German dressage rider Eva Möller has been ride judging the Shearwater Young Horse Finals at the National Championships for the past four years and through her time has ridden a wide selection of future superstars. A hugely talented rider and trainer herself she also judges a variety of other young horse classes and recently won the bronze medal at the 2018 World Young Horse Championships in the five-year-old section.
We caught up with her ahead of our finals to find out what she would be looking for and whether she had any tips for our competitors
When judging the Shearwater Young Horse classes what are you particularly looking for?
I am lucky that I get to judge on the first day and on this day I am in the box looking at each horse individually. First of all, I look for the correct type of gait. They need to be supple and not to tense. It is also important they are ridden in a nice way, with the contact correct. I also like to look for a horse that is a bit dynamic but not too overridden.
Do you look for something different in the age sections of the finals?
The main difference between the four-year-old and six-year-old horses should be the collection they are able to achieve. The six-year-olds should be much higher. When looking at the four-year-olds I am aware they have more time to come together and give them more credit. The six-year-olds should come together better and should have the ability to collect when asked and through transitions.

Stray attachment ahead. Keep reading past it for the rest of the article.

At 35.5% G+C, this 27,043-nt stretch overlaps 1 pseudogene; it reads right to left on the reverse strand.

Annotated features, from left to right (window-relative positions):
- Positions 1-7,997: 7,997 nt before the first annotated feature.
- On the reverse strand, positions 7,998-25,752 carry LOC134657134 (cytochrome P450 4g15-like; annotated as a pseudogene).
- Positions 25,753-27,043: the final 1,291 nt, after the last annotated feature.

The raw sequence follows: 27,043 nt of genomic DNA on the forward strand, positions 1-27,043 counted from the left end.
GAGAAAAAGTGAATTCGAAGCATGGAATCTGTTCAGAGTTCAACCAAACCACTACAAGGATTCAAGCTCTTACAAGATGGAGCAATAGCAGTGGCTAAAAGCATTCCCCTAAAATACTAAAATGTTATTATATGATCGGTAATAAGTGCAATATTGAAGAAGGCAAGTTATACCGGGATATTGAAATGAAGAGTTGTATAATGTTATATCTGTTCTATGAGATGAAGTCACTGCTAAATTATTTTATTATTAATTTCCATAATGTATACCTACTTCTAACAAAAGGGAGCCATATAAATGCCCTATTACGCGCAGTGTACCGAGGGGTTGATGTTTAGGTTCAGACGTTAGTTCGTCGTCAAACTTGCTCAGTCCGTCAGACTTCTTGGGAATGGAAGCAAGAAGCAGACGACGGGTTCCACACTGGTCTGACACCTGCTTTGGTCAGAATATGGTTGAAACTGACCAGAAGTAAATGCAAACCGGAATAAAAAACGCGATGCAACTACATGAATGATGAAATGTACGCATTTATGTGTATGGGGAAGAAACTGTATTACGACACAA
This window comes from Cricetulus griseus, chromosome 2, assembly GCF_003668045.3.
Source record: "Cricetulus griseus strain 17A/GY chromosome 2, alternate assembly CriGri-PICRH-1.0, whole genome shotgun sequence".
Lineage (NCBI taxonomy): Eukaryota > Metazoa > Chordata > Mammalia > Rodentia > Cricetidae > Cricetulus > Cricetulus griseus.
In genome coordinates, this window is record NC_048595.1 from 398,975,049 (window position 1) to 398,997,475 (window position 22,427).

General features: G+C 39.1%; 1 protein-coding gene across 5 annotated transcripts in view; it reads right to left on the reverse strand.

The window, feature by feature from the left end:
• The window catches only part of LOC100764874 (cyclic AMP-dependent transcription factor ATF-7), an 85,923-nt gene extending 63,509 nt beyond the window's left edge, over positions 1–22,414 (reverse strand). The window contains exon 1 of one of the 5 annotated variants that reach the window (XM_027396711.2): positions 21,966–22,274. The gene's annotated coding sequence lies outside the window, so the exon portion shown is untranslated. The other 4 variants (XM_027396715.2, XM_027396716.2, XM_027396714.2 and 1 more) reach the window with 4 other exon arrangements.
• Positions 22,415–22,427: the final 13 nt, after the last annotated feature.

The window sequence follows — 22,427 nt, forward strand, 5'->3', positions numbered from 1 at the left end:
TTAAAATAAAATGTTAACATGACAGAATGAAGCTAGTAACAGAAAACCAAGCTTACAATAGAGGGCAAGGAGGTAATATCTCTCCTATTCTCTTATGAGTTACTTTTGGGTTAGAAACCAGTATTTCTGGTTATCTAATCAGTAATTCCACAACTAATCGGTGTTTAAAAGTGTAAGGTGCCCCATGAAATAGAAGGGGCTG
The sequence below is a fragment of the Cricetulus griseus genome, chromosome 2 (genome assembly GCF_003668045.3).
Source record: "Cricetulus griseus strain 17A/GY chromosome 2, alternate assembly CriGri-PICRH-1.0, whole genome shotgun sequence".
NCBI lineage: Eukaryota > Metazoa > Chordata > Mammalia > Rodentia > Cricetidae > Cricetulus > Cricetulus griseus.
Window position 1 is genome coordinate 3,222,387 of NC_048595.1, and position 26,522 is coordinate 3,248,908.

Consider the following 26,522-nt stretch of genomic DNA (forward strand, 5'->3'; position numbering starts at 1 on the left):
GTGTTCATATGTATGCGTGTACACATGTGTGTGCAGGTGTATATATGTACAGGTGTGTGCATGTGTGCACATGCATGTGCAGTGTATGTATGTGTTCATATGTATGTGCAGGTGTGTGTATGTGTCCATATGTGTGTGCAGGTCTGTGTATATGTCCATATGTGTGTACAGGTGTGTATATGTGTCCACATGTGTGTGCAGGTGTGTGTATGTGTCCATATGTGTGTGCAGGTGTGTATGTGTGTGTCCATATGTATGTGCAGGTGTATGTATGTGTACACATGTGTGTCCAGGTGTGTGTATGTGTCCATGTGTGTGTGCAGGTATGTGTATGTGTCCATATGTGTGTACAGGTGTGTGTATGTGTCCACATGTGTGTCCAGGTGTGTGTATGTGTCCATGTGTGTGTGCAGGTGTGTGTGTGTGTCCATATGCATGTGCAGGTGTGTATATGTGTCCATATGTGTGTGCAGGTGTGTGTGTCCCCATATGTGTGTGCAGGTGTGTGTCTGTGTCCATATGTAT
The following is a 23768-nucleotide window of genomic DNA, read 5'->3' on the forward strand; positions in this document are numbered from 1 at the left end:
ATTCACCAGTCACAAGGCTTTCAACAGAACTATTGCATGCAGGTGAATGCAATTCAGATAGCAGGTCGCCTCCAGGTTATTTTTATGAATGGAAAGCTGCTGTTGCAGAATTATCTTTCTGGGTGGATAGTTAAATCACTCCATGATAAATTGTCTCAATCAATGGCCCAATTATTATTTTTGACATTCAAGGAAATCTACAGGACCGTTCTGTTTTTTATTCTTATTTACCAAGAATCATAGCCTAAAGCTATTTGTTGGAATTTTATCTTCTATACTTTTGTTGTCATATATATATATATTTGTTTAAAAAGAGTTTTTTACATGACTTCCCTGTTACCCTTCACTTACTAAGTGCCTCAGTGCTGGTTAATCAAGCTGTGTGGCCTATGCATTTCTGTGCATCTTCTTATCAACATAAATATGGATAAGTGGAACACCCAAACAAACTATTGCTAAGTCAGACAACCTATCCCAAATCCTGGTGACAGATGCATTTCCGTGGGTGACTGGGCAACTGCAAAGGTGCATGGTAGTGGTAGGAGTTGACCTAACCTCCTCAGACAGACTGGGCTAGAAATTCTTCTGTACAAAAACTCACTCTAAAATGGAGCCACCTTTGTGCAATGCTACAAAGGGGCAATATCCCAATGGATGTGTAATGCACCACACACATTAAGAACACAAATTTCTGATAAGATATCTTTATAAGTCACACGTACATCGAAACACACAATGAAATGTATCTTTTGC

What do you like about the Shearwater Young Horse competition?
It is very similar to the system we have in Germany and I think it helps people to train their horses correctly. They have guidelines to work towards – for instance if the horse is six-years-old the rider knows they must be able to complete a certain move. I think it helps to bring them up in a nice way and if the training is correct they are already ready to move onto the seven-year-old classes.
Do you have any top tips for the riders competing in the final?
I would say it is important for your horse to be confident to be ridden by someone else. Obviously some horses are more sensitive than others but it shouldn’t be a problem to change the rider and of course correct training for the horse will help its confidence.
What do you look for when looking for your next young dressage horse?
For me first of all it is the quality of the gait. Then I look for a horse who is going – I don’t like a horse who is lazy, I would prefer a horse who is too forward than to behind my leg.
You can read more about our Young Horse Classes here
You can also catch up with this years finalists on our blog